When I was in third grade, I had a crush on a boy. A beautiful boy with dark, shining hair. It was like living an elementary school version of The Last of the Mohicans, only I don’t think he liked me back, and I’m not sure if he had any Native American blood at all. But it didn’t matter, he was perfect to my third grade self. His family always went to the Revolutionary War reenactments that are oh so popular in upstate New York.
He would run through the field in his homespun knickers, looking like perfection in gun powder chic. And when my mother decided we were going to be reenactors, too, I was thrilled. Now I could see my black-haired love outside of the florescent lights of school. I could spend every weekend running barefoot through the battle fields. It was love like I hadn’t felt since I found out Worf’s son Alexander was just a little boy in makeup.
So, my sister and I ran around the battle field with the boy. He liked to climb on top of the sheds to watch the battles, and I snuck biker shorts under my chemise and skirt so I could follow him. We would sit on top of where the “prisoners” were kept and watch the red coats fall at the might of the colonies. It was third grade heaven.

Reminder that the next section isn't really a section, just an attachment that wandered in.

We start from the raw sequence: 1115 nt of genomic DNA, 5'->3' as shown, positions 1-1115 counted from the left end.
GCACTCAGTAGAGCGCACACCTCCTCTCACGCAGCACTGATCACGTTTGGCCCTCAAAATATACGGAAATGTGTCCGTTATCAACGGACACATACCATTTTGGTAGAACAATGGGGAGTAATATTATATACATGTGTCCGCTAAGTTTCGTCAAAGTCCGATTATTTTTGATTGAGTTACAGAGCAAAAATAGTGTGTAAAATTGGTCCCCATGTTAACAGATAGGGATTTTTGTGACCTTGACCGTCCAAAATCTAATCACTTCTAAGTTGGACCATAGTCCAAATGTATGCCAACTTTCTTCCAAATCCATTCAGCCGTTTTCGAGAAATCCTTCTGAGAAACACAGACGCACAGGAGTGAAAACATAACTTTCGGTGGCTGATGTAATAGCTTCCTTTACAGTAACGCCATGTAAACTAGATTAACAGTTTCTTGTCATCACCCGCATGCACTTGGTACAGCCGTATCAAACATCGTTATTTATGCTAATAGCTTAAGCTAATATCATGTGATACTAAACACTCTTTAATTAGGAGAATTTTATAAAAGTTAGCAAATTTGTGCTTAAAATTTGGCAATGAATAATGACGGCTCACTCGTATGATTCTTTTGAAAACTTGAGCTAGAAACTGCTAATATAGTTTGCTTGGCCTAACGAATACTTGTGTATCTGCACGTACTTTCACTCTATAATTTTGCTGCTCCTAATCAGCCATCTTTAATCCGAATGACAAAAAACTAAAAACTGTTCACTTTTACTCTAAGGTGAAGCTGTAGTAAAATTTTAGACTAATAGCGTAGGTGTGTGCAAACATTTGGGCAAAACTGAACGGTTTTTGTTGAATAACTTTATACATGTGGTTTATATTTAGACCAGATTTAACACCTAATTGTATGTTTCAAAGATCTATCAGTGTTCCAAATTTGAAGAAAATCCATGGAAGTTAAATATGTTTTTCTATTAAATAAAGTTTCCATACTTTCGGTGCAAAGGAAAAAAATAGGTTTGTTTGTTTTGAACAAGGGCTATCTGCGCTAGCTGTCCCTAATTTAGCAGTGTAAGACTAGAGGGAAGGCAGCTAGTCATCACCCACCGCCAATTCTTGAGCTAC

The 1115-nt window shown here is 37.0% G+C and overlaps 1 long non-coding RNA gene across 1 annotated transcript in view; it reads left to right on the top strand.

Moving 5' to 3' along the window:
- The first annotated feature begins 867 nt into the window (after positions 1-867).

There were a bunch of weird, scary things that hung from leather straps near the prison door. Long hair hanging from leather. The boy told me it was the scalps that had been taken from the heads of prisoners. And by God, I believed him. If the reenactment went wrong, heads might not roll, but hair would be ripped off. It was thrilling and dangerous, and he was my hero, jumping off the roof of the prison in one catlike pounce.
There may have only been blanks in the muskets. But it was real to me. Transported to a place with a dark haired hero for one lovely summer. And then he left our school. His father had been one of the best at the reenactments. Falling with glory every time. Waiting for everything to be finished before he came back out of the woods. One day he fell for real.
He had a heart attack mid battle, and no one knew. They all thought he was being as determined as always. At the end of the day, they went into the woods to find him, but it was too late. He was already gone. The black haired boy disappeared. No one could blame him for never wanting to see a reenactment again. And my heart was destroyed. Never had love been so tough for an elementary school kid.